The Bible is a living book.
What I mean by that is I don't believe in the Bible as a static, black and white, do and don't list of how to please God. I believe it is a book that is meant to be wrestled with, interacted with, and treasured as...well, almost a friend or companion.
And you don't proof text friends.
In saying that, I don't deny it's absolute truth. But we refer to the Bible as the Word, and John tells us that "the Word became flesh and made his dwelling among us." That's not a proof text. That's a observation about reality. A truth that needs to be wrestled with, or as Eugene Peterson would say, chewed on. (Eat This Book, 2006)
I say all this because in our current climate, it's all to common to look to the Bible as our answer book, picking out simple reasons for why things are the way they are. And it does tell us that, though often in wandering, weaving paths that invite us to walk, talk, and practice putting the Word into our own flesh and dwelling with it for a while.
For instance, Proverbs is a book of the Bible that seems pretty straight forward. It contains hundreds to sayings meant to impart wisdom to the reader - sayings that can seemingly be simple to understand and applied to life (well the application is a bit harder because it cuts deeply against the grain). But there are times it's not so straight forward.
Do not answer a fool according to his folly, or you yourself will be just like him (Proverbs 26:4)
Simple enough. Sounds good. I'll stop doing that. Easy peasy. What's the next verse?
Answer a fool according to his folly, or he will be wise in his own eyes. (Proverbs 26:5)
I thought you just told me not to do that.
You see? Not always black and white, but oh so much fun. The truth is there are times when both of these seeming contradictory nuggets of wisdom are prudent and applicable. But you have to chew on them a bit.
This is why at the beginning of the coronavirus pandemic, I felt uncomfortable with all of the quoting of 2 Chronicles 7:13-14. It says this (and it's God speaking),
When I shut up the heavens so that there is no rain, or command locusts to devour the land or send a plague among my people, if my people, who are called by my name, will humble themselves and pray and seek my face and turn from their wicked ways, then I will hear from heaven, and I will forgive their sin and will heal their land.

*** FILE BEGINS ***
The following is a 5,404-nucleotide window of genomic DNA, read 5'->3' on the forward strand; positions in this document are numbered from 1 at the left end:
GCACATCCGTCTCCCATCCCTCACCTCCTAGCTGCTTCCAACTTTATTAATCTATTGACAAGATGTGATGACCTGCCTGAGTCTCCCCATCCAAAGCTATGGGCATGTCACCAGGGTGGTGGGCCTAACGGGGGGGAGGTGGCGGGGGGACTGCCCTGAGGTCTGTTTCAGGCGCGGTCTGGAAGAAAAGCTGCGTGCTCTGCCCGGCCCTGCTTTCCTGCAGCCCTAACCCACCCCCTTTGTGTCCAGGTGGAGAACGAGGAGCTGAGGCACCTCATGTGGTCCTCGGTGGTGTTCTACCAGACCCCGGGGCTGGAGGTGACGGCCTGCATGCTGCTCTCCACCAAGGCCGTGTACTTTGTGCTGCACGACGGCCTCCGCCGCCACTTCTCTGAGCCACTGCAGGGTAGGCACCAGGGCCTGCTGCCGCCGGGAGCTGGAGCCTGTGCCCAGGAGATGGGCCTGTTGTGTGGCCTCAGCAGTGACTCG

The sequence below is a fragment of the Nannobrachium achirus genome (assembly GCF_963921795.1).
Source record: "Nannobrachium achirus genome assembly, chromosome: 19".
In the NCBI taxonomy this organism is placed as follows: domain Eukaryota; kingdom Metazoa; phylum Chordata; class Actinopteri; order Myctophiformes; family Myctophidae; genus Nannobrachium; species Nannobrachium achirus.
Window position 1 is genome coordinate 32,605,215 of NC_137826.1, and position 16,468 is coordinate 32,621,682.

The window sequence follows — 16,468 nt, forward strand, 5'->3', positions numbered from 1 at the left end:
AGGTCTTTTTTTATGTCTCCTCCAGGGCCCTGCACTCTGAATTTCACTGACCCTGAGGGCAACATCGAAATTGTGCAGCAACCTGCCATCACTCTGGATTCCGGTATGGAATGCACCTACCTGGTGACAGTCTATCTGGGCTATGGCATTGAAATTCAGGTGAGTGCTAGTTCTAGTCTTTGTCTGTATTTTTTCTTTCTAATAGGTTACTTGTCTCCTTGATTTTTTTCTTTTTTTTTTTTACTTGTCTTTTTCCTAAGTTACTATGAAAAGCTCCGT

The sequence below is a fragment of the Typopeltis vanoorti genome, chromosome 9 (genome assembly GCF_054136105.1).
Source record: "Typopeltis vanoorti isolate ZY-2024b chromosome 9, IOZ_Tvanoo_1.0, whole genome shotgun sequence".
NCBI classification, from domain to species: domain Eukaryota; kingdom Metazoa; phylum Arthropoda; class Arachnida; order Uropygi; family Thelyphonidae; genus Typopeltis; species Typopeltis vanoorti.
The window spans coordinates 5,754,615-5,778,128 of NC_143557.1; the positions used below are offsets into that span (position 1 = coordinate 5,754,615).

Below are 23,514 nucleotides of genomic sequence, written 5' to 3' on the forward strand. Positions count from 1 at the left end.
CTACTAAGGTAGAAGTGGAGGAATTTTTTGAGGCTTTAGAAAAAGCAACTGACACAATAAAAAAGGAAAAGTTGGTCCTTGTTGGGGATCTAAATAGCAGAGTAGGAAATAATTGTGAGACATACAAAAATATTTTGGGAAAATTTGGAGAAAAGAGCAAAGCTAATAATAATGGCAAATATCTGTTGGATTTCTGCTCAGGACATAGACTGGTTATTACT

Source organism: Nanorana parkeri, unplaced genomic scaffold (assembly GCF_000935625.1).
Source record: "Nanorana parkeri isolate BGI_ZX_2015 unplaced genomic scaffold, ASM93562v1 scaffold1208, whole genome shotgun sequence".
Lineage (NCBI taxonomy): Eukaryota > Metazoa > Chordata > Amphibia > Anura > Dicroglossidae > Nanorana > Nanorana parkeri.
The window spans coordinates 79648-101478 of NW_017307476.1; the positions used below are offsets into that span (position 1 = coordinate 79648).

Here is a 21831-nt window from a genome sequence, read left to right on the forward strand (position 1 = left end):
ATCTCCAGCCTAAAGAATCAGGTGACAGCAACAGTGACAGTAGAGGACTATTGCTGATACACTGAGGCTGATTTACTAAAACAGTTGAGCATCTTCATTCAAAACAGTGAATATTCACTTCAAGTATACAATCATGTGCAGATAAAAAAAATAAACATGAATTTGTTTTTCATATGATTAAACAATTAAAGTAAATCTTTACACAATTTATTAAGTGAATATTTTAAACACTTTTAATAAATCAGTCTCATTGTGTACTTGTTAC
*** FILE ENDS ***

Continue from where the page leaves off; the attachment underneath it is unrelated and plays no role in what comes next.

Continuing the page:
Again, this seems to be a straight forward, formulaic understanding of how God and the world work. If there's a plague, then there's a solution: turn back to God and everything will be okay.
Now, I don't deny that the church needs to turn back to God. And I don't deny that humanity has gone astray and gotten itself into all kinds of trouble because sin is rampant. And I'm convinced that if we all started living in tune with God and the Spirit, we would all be a lot better off.
But for we who follow Jesus, this "if, then" statement doesn't jive with other parts of the Bible.
You see, in the Old Testament there was this "if, then" relationship established between God and his people. Today we call it the old covenant. (Andy Stanley addresses this beautifully in his book, Irresistible, 2018) In the old covenant, God would love to bless the people, and if they were obedient, then they would be blessed. But if they disobeyed, then a sacrifice would have to be made to make things right (God's justice shown here). The method for making this right was to offer the life of an animal, a sort of stand in for the person that sinned. The person deserved death for disobeying God's commandments, but the animal was a stand in for the sinner.